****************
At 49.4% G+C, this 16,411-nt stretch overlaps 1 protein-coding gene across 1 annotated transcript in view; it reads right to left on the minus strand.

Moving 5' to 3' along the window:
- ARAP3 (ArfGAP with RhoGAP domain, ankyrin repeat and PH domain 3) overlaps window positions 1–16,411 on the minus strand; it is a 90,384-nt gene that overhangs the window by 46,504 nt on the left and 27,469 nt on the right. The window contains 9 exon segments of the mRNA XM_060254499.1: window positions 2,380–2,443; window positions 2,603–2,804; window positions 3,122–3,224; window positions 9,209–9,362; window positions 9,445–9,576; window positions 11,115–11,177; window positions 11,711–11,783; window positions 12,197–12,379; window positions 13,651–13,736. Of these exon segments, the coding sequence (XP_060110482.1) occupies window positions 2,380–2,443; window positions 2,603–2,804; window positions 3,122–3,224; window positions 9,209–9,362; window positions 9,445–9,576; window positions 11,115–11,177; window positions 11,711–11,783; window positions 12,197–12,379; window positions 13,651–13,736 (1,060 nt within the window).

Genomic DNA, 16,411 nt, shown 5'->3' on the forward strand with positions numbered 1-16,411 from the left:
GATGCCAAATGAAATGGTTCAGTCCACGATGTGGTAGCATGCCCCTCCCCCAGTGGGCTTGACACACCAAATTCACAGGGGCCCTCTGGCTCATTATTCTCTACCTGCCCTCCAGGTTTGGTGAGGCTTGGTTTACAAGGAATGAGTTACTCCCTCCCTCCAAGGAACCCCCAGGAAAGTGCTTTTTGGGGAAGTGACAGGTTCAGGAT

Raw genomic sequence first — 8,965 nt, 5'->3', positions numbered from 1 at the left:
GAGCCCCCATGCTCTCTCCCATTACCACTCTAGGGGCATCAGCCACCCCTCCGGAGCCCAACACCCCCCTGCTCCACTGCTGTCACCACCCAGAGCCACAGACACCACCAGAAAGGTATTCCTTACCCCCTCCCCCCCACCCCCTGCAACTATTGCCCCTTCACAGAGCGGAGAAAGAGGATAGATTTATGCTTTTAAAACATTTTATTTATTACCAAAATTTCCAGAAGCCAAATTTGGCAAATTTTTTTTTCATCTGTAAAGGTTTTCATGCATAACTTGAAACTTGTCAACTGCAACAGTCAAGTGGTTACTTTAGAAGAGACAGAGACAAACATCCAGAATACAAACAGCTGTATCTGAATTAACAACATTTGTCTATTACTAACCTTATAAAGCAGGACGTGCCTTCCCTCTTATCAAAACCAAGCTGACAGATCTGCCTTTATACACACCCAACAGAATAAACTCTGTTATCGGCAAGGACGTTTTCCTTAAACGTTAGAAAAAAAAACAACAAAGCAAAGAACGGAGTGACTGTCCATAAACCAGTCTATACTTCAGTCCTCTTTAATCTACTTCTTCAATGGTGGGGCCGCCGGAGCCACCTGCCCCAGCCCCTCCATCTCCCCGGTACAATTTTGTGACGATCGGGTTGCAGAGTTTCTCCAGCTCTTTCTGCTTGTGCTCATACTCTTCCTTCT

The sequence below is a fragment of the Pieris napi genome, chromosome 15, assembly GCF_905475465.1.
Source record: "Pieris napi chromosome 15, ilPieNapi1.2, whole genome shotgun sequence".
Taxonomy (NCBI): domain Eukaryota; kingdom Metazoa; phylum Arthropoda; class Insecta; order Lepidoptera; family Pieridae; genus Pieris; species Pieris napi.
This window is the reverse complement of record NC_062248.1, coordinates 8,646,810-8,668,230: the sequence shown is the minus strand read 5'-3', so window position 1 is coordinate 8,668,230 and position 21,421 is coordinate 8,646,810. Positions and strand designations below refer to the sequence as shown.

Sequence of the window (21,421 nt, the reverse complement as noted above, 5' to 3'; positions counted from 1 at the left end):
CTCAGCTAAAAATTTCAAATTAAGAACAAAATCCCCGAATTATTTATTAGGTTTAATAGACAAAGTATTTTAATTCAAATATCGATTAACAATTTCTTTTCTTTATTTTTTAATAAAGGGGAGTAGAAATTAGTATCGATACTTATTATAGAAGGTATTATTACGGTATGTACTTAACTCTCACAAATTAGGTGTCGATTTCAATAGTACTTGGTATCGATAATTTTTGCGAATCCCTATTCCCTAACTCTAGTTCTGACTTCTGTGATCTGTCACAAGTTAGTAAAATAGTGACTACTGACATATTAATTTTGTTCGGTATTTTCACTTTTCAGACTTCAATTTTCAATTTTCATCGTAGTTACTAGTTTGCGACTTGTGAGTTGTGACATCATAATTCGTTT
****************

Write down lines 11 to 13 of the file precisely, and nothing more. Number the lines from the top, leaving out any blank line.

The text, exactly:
This window is the reverse complement of record NC_062248.1, coordinates 8,646,810-8,668,230: the sequence shown is the minus strand read 5'-3', so window position 1 is coordinate 8,668,230 and position 21,421 is coordinate 8,646,810. Positions and strand designations below refer to the sequence as shown.

Sequence of the window (21,421 nt, the reverse complement as noted above, 5' to 3'; positions counted from 1 at the left end):
CTCAGCTAAAAATTTCAAATTAAGAACAAAATCCCCGAATTATTTATTAGGTTTAATAGACAAAGTATTTTAATTCAAATATCGATTAACAATTTCTTTTCTTTATTTTTTAATAAAGGGGAGTAGAAATTAGTATCGATACTTATTATAGAAGGTATTATTACGGTATGTACTTAACTCTCACAAATTAGGTGTCGATTTCAATAGTACTTGGTATCGATAATTTTTGCGAATCCCTATTCCCTAACTCTAGTTCTGACTTCTGTGATCTGTCACAAGTTAGTAAAATAGTGACTACTGACATATTAATTTTGTTCGGTATTTTCACTTTTCAGACTTCAATTTTCAATTTTCATCGTAGTTACTAGTTTGCGACTTGTGAGTTGTGACATCATAATTCGTTT